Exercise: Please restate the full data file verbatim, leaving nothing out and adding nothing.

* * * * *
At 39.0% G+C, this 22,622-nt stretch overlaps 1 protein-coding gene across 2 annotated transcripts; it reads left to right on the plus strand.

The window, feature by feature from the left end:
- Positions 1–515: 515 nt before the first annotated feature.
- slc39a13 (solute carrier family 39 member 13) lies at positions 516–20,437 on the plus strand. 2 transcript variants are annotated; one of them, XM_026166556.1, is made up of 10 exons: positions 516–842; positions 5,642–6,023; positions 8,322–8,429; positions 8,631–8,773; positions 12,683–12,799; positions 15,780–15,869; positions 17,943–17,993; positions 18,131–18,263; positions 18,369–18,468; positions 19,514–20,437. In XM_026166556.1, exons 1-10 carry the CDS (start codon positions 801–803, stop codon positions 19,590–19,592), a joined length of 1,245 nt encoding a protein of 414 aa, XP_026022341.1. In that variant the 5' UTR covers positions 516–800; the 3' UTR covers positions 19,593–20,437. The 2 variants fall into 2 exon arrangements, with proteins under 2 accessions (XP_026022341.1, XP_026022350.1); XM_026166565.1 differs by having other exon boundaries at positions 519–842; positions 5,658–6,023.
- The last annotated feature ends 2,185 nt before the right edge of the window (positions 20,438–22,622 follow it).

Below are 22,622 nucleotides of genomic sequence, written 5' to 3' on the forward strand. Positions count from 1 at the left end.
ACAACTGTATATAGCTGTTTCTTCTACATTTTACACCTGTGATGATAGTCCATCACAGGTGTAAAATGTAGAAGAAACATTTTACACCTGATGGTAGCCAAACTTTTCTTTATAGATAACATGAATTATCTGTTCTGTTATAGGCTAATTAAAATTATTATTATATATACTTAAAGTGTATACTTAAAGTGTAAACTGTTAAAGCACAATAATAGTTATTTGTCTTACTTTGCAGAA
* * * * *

At 39.0% G+C, this 22,622-nt stretch overlaps 1 protein-coding gene across 2 annotated transcripts; it reads left to right on the plus strand.

The window, feature by feature from the left end:
- Positions 1–515: 515 nt before the first annotated feature.
- slc39a13 (solute carrier family 39 member 13) lies at positions 516–20,437 on the plus strand. 2 transcript variants are annotated; one of them, XM_026166556.1, is made up of 10 exons: positions 516–842; positions 5,642–6,023; positions 8,322–8,429; positions 8,631–8,773; positions 12,683–12,799; positions 15,780–15,869; positions 17,943–17,993; positions 18,131–18,263; positions 18,369–18,468; positions 19,514–20,437. In XM_026166556.1, exons 1-10 carry the CDS (start codon positions 801–803, stop codon positions 19,590–19,592), a joined length of 1,245 nt encoding a protein of 414 aa, XP_026022341.1. In that variant the 5' UTR covers positions 516–800; the 3' UTR covers positions 19,593–20,437. The 2 variants fall into 2 exon arrangements, with proteins under 2 accessions (XP_026022341.1, XP_026022350.1); XM_026166565.1 differs by having other exon boundaries at positions 519–842; positions 5,658–6,023.
- The last annotated feature ends 2,185 nt before the right edge of the window (positions 20,438–22,622 follow it).

Below are 22,622 nucleotides of genomic sequence, written 5' to 3' on the forward strand. Positions count from 1 at the left end.
ACAACTGTATATAGCTGTTTCTTCTACATTTTACACCTGTGATGATAGTCCATCACAGGTGTAAAATGTAGAAGAAACATTTTACACCTGATGGTAGCCAAACTTTTCTTTATAGATAACATGAATTATCTGTTCTGTTATAGGCTAATTAAAATTATTATTATATATACTTAAAGTGTATACTTAAAGTGTAAACTGTTAAAGCACAATAATAGTTATTTGTCTTACTTTGCAGAA